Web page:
This is where I think it's important to consider that Buchla himself was a musician who used his own instruments. Because of that, he was able to use his own musical intuition to learn what did and didn't work about the 100 Series on a personal level, and to use those insights to envision a new way forward. He no doubt also took the advice of friends and colleagues—colleagues whose musical ideals were closely aligned with his own experimental tendencies—but I can't help but assume that a large part of what made each generation of Buchla instrument so much more rich and peculiar than those before it was simply that Buchla's own artistic intuition evolved along with the unforeseeable musical possibilities that each device presented.
And in many ways, this is an apt explanation of what changed between the 100 and 200 Series. In the 200 system, unlike the 100, nearly every interesting parameter had a CV input—even parameters which, from a modern perspective might seem strange. For instance, you could voltage-control the sequencers' currently active stages. You could voltage-control an envelope's duration; you could even voltage-control the addressing of multiple otherwise independent sound sources. In some ways, the early 200 Series designs seem as if Buchla and his colleagues looked at the 100 Series and thought "What if we put a knob on every potential parameter? And what if we gave each parameter a control voltage input? And what if we build CV scaling tools into as many modules as possible?" The thing is, while most manufacturers were going the Moog avenue of scaling back and simplifing their modular systems into compact, portable instruments, Buchla was instead focusing not just on building an entirely new modular system, but on building something even more complex than before.
In the name of actually finishing this article some day, I can't use this space to give you a run-down of what every single Buchla 200 module did. But ultimately, the point I want to make is that, for many, the 200 Series is where Buchla hit his stride: providing an instrument that, at the time, was technologically unsurpassed, and made highly unique, idiosyncratic sounds that nothing else really came near. Moreover, the Buchla ecosystem allowed for an extreme level of detail for programming musical structure in a way not possible on contemporary Moog or ARP systems. Its voltage-addressable sequencers, polyphonic voltage distribution facilities, and its embrace of complex forms of randomness meant that the Buchla 200 system didn't just have a sound: it had an entire compositional philosophy baked into it. This philosophy privileged the concept of experimental, rule-based compositional structures, an embrace of chance, and the influence of human interaction at a level that didn't require a performer to play every single note. Instead, the performer/composer could guide evolving processes on a formal level, opening the door to quite unique methods of performance.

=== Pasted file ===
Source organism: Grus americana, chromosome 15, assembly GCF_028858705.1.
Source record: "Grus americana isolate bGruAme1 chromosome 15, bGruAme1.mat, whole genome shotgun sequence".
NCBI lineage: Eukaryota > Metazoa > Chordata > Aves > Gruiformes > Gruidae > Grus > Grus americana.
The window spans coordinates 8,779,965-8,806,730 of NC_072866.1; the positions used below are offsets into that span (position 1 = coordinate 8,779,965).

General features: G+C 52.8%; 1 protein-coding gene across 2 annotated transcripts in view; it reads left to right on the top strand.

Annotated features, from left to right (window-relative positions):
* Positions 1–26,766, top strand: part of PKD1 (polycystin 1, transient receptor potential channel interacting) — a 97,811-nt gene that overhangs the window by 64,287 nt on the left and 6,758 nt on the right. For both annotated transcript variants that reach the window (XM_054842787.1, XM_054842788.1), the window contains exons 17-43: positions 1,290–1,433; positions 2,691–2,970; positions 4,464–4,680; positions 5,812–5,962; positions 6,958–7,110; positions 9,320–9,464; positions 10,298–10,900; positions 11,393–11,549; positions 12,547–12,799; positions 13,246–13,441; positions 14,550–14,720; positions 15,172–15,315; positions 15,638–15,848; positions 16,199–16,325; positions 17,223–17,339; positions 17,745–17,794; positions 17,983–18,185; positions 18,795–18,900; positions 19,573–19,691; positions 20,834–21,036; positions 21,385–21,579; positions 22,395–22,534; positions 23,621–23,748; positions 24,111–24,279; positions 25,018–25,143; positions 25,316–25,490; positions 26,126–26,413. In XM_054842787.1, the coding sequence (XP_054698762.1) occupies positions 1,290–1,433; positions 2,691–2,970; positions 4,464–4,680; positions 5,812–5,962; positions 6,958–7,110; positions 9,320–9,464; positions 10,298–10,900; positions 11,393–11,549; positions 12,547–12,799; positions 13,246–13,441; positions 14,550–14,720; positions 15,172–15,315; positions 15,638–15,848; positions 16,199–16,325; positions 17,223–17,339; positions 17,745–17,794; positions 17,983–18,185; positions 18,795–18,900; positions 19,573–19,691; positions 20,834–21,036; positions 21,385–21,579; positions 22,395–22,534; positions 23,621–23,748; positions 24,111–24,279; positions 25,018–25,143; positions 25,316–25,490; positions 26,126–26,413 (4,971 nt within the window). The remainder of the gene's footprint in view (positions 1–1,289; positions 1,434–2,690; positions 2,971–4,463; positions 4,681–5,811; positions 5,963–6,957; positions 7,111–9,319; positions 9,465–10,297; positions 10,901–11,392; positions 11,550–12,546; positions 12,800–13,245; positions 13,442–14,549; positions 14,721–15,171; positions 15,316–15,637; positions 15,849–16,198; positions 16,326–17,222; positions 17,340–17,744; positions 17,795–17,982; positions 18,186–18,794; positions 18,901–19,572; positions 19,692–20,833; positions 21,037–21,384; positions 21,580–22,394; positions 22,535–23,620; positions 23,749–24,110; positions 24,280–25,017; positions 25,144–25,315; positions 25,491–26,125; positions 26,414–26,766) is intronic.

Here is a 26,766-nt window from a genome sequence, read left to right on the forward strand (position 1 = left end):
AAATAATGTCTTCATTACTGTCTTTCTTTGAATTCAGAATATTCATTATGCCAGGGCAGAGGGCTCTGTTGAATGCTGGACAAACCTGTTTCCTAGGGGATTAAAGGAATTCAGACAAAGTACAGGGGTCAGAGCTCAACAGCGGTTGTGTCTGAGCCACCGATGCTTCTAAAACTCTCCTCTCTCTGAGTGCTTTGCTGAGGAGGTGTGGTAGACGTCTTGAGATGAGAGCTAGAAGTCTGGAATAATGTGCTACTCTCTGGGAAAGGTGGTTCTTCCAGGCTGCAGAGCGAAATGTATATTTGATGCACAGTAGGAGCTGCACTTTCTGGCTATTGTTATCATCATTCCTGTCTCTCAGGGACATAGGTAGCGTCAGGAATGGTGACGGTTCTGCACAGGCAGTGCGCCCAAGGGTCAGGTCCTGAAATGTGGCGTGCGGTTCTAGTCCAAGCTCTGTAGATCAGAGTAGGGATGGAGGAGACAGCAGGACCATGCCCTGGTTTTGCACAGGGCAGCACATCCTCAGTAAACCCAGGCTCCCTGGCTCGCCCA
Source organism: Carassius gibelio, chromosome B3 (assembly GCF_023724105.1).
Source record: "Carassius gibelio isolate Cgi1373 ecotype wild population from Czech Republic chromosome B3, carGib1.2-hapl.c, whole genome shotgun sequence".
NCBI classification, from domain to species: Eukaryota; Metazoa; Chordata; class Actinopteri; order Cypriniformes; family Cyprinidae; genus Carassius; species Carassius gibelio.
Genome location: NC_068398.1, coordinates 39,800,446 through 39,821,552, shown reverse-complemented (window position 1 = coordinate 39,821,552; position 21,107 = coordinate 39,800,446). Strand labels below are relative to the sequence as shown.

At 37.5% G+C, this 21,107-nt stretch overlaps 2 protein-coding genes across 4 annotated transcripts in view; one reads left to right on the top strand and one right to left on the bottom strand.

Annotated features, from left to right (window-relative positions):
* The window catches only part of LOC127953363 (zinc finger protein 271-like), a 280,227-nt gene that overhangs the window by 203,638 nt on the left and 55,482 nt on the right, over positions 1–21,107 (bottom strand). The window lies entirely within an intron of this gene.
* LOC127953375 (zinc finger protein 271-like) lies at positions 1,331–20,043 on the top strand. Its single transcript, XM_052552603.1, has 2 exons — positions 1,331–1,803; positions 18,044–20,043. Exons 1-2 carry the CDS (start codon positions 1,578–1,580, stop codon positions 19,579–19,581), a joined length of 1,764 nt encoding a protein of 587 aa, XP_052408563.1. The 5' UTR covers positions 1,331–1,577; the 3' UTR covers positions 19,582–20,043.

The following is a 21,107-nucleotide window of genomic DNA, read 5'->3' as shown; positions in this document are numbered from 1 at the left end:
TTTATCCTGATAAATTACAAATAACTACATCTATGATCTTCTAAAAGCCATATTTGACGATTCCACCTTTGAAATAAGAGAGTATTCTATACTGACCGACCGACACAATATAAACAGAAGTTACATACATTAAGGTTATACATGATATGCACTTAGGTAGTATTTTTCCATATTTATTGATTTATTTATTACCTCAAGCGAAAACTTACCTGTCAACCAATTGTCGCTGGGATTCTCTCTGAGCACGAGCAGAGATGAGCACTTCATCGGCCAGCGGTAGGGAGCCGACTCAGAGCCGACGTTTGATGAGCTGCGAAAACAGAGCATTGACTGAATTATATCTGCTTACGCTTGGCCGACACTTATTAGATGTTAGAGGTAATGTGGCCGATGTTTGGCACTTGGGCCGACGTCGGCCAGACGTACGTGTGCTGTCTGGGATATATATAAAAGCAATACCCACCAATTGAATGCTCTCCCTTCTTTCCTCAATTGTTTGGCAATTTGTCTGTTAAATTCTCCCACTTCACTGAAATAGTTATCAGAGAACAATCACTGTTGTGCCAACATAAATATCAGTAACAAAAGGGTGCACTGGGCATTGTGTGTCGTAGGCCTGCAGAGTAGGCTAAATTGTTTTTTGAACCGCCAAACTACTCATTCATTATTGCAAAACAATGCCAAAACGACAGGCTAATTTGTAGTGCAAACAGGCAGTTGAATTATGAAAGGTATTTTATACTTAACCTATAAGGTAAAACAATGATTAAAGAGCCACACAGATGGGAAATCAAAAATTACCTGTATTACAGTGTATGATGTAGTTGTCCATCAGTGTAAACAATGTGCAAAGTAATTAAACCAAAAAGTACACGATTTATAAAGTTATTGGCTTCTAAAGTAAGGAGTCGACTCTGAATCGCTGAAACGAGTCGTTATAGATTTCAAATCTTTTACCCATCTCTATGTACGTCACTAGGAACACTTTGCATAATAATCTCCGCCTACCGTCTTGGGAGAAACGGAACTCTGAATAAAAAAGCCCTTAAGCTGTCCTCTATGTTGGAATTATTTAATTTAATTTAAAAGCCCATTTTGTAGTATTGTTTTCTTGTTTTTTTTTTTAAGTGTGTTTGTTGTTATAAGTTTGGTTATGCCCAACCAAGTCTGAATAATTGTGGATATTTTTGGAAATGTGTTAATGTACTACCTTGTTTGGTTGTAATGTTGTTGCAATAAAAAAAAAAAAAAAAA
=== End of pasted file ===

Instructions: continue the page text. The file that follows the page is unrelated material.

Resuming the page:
200 Series Audio Path and the Cornerstones of West Coast Synthesis
Development on 200 Series modules continued throughout the 1970s, ultimately giving us many of what people now describe as the "cornerstones of West Coast synthesis." What are these cornerstones of West Coast synthesis, you ask? To name a few: complex oscillators with integrated waveshaping, dynamic depth FM, lowpass gates, two-stage looping envelope generators, touchplate keyboards, and complex forms of randomness and sequencing. If it hasn't become clear to you by now, I'm going to just say it outright—I do take issue with this definition, and by proxy, with the term "West Coast synthesis" altogether. But before getting into my qualms, let's take some space to talk about the above characterizations—because there's a lot of useful and just plain fun stuff to unpack there.
Let's talk first about complex oscillators. Complex oscillators are now often defined as dual oscillator modules which contain internal continuous waveshaping functionality (usually using a wavefolder), and some means of inter-connection between the two oscillators, usually allowing a "modulation" oscillator to modify the "primary" oscillator's pitch, loudness, timbre, etc. In some ways, these ideas can be traced back to the Buchla 100 Series, where dual-oscillator modules were often employed to create complex sonorities by modulating one another's frequency or amplitude. Similarly, the 100 Series contained a couple of experimental/prototype modules for creating complex waveshapes/harmonic spectra through methods other than wavefolding (as with the 132 Waveform Synthesizer and 148 Harmonic Generator).
The first 200 Series oscillator was the 258 Dual Oscillator, used throughout much early 200 Series music by Morton Subotnick, Barry Schrader, and others. While this well may be the oscillator used in most famous early 200 Series compositions, it isn't the most strongly representative of the modern-day "complex oscillator" concept, as it doesn't have any internal modulation routing, nor does it have a wavefolder or terribly complex waveshaping functionality. The 258, of course, has recently been reissued by Buchla as part of their revisited 200 Series modules, and Tiptop Audio + Buchla have collaboratively introduced the 258t Dual Oscillator, a faithful adaptation of the 258 in Eurorack format (which is pretty awesome).